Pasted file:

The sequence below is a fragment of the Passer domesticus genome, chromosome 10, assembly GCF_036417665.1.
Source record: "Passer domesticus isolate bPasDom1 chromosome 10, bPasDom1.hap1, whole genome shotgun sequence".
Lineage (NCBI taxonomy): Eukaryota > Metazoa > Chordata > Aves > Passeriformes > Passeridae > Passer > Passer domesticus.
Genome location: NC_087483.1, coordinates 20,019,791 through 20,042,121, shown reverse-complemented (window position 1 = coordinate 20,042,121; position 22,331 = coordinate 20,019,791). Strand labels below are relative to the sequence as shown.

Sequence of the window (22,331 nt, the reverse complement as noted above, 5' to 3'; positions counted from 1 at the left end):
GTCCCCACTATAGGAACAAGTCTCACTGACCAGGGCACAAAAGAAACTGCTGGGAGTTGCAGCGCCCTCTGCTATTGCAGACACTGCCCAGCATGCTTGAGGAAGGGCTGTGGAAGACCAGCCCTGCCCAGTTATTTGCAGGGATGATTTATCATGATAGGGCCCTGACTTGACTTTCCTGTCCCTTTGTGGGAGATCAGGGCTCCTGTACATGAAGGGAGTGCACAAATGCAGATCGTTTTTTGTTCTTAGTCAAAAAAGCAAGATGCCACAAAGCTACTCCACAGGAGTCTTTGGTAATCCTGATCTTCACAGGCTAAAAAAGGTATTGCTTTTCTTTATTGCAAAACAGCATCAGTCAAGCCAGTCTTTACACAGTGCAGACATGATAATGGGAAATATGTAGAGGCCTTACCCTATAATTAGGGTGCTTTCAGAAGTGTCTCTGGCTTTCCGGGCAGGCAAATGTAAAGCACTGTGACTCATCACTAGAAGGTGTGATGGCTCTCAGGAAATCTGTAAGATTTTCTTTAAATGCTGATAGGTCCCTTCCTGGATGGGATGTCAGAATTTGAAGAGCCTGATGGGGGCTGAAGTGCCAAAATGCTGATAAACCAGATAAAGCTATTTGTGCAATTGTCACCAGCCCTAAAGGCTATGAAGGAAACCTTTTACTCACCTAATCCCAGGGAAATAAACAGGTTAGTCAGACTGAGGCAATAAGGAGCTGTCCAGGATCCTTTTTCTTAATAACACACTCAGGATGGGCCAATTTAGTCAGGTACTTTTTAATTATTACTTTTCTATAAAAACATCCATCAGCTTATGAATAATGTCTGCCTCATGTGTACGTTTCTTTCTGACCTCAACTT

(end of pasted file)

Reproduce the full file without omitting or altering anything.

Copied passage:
The sequence below is a fragment of the Passer domesticus genome, chromosome 10, assembly GCF_036417665.1.
Source record: "Passer domesticus isolate bPasDom1 chromosome 10, bPasDom1.hap1, whole genome shotgun sequence".
Lineage (NCBI taxonomy): Eukaryota > Metazoa > Chordata > Aves > Passeriformes > Passeridae > Passer > Passer domesticus.
Genome location: NC_087483.1, coordinates 20,019,791 through 20,042,121, shown reverse-complemented (window position 1 = coordinate 20,042,121; position 22,331 = coordinate 20,019,791). Strand labels below are relative to the sequence as shown.

Sequence of the window (22,331 nt, the reverse complement as noted above, 5' to 3'; positions counted from 1 at the left end):
GTCCCCACTATAGGAACAAGTCTCACTGACCAGGGCACAAAAGAAACTGCTGGGAGTTGCAGCGCCCTCTGCTATTGCAGACACTGCCCAGCATGCTTGAGGAAGGGCTGTGGAAGACCAGCCCTGCCCAGTTATTTGCAGGGATGATTTATCATGATAGGGCCCTGACTTGACTTTCCTGTCCCTTTGTGGGAGATCAGGGCTCCTGTACATGAAGGGAGTGCACAAATGCAGATCGTTTTTTGTTCTTAGTCAAAAAAGCAAGATGCCACAAAGCTACTCCACAGGAGTCTTTGGTAATCCTGATCTTCACAGGCTAAAAAAGGTATTGCTTTTCTTTATTGCAAAACAGCATCAGTCAAGCCAGTCTTTACACAGTGCAGACATGATAATGGGAAATATGTAGAGGCCTTACCCTATAATTAGGGTGCTTTCAGAAGTGTCTCTGGCTTTCCGGGCAGGCAAATGTAAAGCACTGTGACTCATCACTAGAAGGTGTGATGGCTCTCAGGAAATCTGTAAGATTTTCTTTAAATGCTGATAGGTCCCTTCCTGGATGGGATGTCAGAATTTGAAGAGCCTGATGGGGGCTGAAGTGCCAAAATGCTGATAAACCAGATAAAGCTATTTGTGCAATTGTCACCAGCCCTAAAGGCTATGAAGGAAACCTTTTACTCACCTAATCCCAGGGAAATAAACAGGTTAGTCAGACTGAGGCAATAAGGAGCTGTCCAGGATCCTTTTTCTTAATAACACACTCAGGATGGGCCAATTTAGTCAGGTACTTTTTAATTATTACTTTTCTATAAAAACATCCATCAGCTTATGAATAATGTCTGCCTCATGTGTACGTTTCTTTCTGACCTCAACTT